combinatorics – A coin is flipped 15 times. How many possible outcomes contain exactly four tails? contain at least three heads? – Mathematics Stack Exchange

$ \begingroup $ Let ‘s try to come up with an theme for a ) :
We start with something easier : How many potential outcomes contain precisely one tails ? Well obviously $ 15 $ since it can happen at either of these 15 throws .
Let ‘s update our interrogate to : How many potential outcomes contain precisely two tails ? We know the first tail has 15 possible throws where it can appear. The second tails has to happen at a different throw, so there are lone 14 throws left. But each of these throws would be approve. therefore what does this beggarly ? Well, for each of the 15 possibilities for the first tails there are 14 possibilities for the second tails left. We are tempted to say the answer is therefore $ 15\cdot 14 = 210 $ but we would be ill-timed. There is a problem we need to fix first. We counted every possible combination doubly ! For exercise we could have placed the first tails at throw 1 and the second tails at throw 2 but we could besides have placed the first tails at throw 2 and the second at confuse 1. In the end this yields the same result, meaning beginning and irregular throw are tails and rest is heads. We can fix this by dividing by $ 2 $. So we get the answer $ $ \frac { 15\cdot 14 } { 2 } = 105\ ,. $ $

thus what happens if we ask : How many possible outcomes contain precisely three tails ? The theme is the same. We have 15 throws to place the first tails. We have 14 positions to place the second tails. immediately we are left with 13 throws to place the third base tails. Combining these we get $ 15\cdot 14\cdot 13 $ possibilities which contain duplicates like ahead. We need to find out how many duplicates of each hypothesis we have. In our second example this was $ 2 $. here it ‘s a bit more complicate. We can have first tails throw 1, moment tails throw 2 and third tails throw 3. nowadays we could besides have beginning tails throw 2, second tails throw 3 and third base tails throw 1. thus in perfume, for every possible way to arrange the three different tails at throw 1, 2 and 3, we have a twin. How many ways are there to arrange the first, second and third base tails ? That ‘s $ 3 \cdot 2 \cdot 1 =6 $. It ‘s the same logic as ahead. The first buttocks has three positions to go to, the seoncd has two, the last has one .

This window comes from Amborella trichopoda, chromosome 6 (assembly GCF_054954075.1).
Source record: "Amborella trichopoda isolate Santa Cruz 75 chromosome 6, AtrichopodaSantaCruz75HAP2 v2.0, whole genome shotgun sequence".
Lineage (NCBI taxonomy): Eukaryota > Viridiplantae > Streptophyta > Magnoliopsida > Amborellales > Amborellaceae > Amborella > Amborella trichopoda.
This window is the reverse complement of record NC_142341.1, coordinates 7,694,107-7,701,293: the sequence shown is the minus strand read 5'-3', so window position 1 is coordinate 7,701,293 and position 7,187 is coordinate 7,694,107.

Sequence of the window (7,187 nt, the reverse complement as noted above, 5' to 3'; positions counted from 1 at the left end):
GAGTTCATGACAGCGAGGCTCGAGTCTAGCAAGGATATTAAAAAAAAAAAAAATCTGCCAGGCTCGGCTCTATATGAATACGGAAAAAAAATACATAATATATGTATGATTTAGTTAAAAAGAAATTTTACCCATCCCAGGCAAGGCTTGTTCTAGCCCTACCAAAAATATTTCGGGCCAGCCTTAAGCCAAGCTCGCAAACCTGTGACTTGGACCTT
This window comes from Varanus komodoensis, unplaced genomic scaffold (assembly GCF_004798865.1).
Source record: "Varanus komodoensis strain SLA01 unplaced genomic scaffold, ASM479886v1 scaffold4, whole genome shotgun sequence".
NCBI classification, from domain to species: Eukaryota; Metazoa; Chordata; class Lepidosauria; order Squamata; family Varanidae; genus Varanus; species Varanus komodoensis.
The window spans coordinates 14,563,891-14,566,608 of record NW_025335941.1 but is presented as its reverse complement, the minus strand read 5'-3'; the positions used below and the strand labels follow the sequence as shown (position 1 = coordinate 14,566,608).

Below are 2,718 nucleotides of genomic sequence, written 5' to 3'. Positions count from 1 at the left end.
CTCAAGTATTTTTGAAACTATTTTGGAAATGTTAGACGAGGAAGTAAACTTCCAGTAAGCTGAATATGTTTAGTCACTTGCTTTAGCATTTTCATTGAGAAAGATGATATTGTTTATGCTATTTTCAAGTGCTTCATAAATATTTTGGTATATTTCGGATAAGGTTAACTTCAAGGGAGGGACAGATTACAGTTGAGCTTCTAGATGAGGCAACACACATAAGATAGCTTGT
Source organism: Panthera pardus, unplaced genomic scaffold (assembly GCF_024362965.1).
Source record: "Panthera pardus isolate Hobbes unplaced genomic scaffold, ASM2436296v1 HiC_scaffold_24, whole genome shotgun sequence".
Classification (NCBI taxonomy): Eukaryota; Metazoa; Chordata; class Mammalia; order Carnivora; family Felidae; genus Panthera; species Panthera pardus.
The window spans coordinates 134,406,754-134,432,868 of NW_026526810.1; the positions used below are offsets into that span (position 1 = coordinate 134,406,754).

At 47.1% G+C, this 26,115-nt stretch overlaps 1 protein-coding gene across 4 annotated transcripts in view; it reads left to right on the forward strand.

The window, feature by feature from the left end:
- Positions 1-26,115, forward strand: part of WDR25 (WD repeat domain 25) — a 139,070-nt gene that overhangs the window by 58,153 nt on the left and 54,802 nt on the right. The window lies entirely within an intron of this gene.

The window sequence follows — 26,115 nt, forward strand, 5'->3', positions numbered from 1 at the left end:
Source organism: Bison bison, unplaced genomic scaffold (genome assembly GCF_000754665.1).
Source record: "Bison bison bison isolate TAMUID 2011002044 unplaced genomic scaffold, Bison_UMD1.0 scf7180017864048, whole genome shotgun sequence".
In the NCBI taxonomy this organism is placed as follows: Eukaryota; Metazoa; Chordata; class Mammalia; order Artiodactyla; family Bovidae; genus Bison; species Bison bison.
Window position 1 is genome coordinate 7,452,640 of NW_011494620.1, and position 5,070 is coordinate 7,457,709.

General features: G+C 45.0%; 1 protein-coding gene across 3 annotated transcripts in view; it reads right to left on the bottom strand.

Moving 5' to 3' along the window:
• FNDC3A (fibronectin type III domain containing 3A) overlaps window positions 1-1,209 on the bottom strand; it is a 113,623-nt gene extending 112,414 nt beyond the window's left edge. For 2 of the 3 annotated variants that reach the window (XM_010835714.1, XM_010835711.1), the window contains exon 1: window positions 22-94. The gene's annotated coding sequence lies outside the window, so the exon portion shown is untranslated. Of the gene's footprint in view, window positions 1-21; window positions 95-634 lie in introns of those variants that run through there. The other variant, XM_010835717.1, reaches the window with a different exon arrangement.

This yields a recipe which we can now state of matter. It’s $ $ \frac { normality ! } { thousand ! \cdot ( n-k ) ! } $ $
This rule calculates how many ways there are to take $ k $ things from $ n $ total things. In your case this would be how many ways there are to have $ k $ many throws land on tails when performing a full of $ newton $ throws.

A short admonisher : $ $ normality ! = n \cdot ( n-1 ) \cdot ( n-2 ) \cdot \ldots \cdot 2 \cdot 1\ ,. $ $ So for model $ $ 3 ! = 3 \cdot 2 \cdot 1 = 6\ ,. $ $
Let ‘s try to understand this convention. First look alone at $ $ \frac { n ! } { ( n-k ) ! } \ ,. $ $ Let ‘s put some numbers in. We chose $ n=15 $ and $ k = 2 $. We get $ $ \frac { 15 ! } { ( 15-2 ) ! } = \frac { 15 ! } { 13 ! } = \frac { 15 \cdot 14 \cdot 13 \cdot 12 \cdot \ldots \cdot 2\cdot 1 } { 13 \cdot 12 \cdot \ldots\cdot 2 \cdot 1 } = 15 \cdot 14\, , $ $ because many things cancel out. comment that this is precisely the first thing we calculated in case 2. so this separate $ $ \frac { normality ! } { ( n-k ) ! } = newton \cdot ( n-1 ) \cdot\ldots\cdot ( n- ( k-1 ) ) $ $ actually calculates this first measure in our examples. It tells us how many ways there are to take $ k $ many ordered things from $ normality $ full things.

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We are not concern in orderings of $ kilobyte $. So for us each manner in which we take the $ kilobyte $ things from the same positions is the like, careless of ordering. We consequently have to calculate how many orderings of $ potassium $ there are. And thats $ kelvin ! $, it ‘s precisely the argument we used in in exercise 3. Therefore we need to divide by $ potassium ! $. This yields the complete convention $ $ \frac { nitrogen ! } { kelvin ! \cdot ( n-k ) ! } \ ,. $ $
You now should be able to tackle problem a ) ( you got the rule ). There is now an easy ( and an even easier ) manner to calculate bacillus ) using this formula, but you ca n’t just use it since barn ) asks for at least but the formula only gives you an answer for precisely .
I hope this help .

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